Secretary Ismael Sueno of the Department of the Interior and Local Government (DILG) on Friday urged the public to celebrate the Christmas and New Year holidays without firecrackers to prevent firecracker-related injuries and accidents.
“I believe there is no better way to celebrate this holiday season than to be in the company of our loved ones enjoying the happy, safe and peaceful comfort of our individual homes. Therefore, I enjoin everyone to try to welcome the festivity with utmost care by going back to our old way of making noise,” he said.
Sueno added that Christmas is not only a season of giving but also a time to rekindle the dwindling Filipino tradition and culture that has taken a back seat because of the evolution of technology.
He said noise can be produced from pots and pans, car horns, mobile phone ringtones and outdoor sound systems that will encourage community countdown while waiting for the clock to strike 12 midnight that will signal the coming of the New Year.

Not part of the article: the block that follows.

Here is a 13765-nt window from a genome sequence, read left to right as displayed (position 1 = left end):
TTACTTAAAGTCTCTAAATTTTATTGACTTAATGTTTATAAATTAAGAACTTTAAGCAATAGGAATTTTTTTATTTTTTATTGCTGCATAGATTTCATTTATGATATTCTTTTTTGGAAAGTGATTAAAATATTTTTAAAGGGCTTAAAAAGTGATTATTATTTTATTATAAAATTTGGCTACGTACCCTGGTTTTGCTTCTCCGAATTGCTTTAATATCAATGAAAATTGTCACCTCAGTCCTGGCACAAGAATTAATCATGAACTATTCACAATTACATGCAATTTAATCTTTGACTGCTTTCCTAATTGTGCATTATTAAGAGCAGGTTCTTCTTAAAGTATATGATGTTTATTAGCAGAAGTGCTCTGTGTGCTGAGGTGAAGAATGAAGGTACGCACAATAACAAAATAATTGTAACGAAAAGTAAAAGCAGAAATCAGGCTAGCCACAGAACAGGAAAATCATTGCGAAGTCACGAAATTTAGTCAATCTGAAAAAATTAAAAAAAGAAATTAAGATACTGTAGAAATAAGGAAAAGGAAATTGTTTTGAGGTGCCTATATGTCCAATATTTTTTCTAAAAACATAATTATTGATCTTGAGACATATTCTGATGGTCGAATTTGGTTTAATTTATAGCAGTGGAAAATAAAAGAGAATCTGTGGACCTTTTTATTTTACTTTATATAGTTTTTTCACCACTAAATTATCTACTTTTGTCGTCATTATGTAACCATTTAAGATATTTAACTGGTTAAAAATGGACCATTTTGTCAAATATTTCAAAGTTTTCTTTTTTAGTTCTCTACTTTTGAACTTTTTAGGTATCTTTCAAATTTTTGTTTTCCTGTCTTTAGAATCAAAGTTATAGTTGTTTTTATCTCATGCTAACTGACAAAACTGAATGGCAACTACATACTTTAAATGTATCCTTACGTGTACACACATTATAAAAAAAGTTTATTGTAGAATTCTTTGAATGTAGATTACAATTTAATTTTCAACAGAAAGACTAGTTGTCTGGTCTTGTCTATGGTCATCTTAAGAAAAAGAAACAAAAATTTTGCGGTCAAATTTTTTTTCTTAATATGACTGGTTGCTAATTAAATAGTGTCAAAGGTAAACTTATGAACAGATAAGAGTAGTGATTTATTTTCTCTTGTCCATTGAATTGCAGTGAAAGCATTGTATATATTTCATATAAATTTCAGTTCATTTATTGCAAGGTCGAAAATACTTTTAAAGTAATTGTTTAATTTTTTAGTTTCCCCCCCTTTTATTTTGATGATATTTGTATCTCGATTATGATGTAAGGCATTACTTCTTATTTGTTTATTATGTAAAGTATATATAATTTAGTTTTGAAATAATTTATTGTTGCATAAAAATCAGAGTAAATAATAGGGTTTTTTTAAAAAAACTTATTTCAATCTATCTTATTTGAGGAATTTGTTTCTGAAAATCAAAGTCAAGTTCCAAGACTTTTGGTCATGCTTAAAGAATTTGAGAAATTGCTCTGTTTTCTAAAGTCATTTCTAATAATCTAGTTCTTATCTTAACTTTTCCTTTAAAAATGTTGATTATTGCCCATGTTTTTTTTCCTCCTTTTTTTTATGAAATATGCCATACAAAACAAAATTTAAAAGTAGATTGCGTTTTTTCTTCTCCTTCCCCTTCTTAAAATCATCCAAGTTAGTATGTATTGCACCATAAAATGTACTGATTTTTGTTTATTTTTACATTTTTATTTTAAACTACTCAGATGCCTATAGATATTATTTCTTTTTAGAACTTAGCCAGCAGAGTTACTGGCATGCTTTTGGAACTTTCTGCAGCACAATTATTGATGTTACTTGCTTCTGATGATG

The DILG chief added that while the government still allows the use of some firecrackers, resorting to the customary way of greeting the New Year is danger-free and cost-efficient.
“Filipinos create noise to welcome the New Year and at the same time drive away the negativity. But we will not be able to do this if at the start of the year a member of the family will have to be rushed to the hospital for immediate medical attention due to a firecracker accident,” he said.
Sueno reminded sellers of pyrotechnics that display centers for such materials will only be allowed outside of malls and with proper safety protection to persons and property under existing rules and regulations.
He said all pyrotechnics that will be shown in the display center should be marked with a Philippine Standards Product certification issued by the Department of Trade and Industry.
Last year, the Department of Health recorded 932 cases of injuries nationwide from December 21, 2015 to January 5, 2016.
Of the 932 reported injuries last year, 920 or 98.7 percent were caused by fireworks, 10 or 1.1 percent by stray bullets and 2 or 0.2 percent by firecracker ingestion.